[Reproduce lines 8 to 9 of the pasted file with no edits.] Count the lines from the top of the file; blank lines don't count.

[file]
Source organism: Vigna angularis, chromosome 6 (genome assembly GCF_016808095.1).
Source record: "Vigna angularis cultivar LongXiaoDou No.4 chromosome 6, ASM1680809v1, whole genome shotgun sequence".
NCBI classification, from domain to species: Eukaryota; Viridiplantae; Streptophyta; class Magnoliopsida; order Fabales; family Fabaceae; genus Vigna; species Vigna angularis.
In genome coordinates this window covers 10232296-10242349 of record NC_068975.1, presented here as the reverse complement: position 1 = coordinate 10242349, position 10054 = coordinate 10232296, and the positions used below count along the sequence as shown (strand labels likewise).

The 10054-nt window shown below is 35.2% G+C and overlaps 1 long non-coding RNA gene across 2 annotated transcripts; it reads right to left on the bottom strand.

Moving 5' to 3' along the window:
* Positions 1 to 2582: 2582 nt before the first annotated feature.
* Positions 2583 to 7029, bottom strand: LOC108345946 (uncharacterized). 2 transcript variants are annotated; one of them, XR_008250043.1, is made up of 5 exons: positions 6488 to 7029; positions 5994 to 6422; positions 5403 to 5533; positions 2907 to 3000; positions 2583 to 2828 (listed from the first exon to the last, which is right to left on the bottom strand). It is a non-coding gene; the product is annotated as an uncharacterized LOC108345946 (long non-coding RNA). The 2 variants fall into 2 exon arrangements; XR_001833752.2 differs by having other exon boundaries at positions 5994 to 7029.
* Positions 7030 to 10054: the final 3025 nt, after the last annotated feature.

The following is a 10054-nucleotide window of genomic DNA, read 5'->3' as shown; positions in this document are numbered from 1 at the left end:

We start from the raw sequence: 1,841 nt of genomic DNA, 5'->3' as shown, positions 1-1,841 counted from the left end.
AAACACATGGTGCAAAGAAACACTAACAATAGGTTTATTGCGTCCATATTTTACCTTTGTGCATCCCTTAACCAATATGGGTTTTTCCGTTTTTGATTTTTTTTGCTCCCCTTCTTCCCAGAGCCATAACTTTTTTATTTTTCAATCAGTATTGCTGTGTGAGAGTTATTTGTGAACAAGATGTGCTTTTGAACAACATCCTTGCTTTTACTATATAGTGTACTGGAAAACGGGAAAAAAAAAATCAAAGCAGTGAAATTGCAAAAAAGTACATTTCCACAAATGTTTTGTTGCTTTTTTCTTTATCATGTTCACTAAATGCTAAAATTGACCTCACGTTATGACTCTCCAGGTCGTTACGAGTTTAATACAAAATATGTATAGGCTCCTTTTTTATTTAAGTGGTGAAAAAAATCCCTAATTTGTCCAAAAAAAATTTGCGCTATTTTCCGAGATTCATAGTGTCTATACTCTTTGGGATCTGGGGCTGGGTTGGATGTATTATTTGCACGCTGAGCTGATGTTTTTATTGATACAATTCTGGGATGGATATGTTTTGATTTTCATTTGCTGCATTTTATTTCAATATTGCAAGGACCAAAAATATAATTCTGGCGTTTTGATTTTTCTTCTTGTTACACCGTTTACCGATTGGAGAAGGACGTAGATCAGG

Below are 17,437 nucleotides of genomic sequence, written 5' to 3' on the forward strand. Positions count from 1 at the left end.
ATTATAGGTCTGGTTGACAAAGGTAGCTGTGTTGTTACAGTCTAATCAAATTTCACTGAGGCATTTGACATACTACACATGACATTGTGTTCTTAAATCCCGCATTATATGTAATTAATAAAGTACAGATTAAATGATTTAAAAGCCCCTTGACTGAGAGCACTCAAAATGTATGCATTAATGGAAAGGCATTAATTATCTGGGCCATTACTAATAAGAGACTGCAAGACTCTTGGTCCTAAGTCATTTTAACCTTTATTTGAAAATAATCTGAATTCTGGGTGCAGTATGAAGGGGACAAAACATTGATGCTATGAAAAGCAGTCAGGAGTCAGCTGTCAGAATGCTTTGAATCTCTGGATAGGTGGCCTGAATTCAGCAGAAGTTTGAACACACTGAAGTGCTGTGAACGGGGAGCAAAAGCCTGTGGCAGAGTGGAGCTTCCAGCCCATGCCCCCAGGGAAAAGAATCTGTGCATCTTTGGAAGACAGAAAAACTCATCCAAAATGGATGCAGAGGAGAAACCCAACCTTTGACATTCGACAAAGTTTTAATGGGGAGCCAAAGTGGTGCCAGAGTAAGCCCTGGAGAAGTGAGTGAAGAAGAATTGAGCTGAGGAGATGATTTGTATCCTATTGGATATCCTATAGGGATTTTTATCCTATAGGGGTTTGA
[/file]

* Positions 2583 to 7029, bottom strand: LOC108345946 (uncharacterized). 2 transcript variants are annotated; one of them, XR_008250043.1, is made up of 5 exons: positions 6488 to 7029; positions 5994 to 6422; positions 5403 to 5533; positions 2907 to 3000; positions 2583 to 2828 (listed from the first exon to the last, which is right to left on the bottom strand). It is a non-coding gene; the product is annotated as an uncharacterized LOC108345946 (long non-coding RNA). The 2 variants fall into 2 exon arrangements; XR_001833752.2 differs by having other exon boundaries at positions 5994 to 7029.
* Positions 7030 to 10054: the final 3025 nt, after the last annotated feature.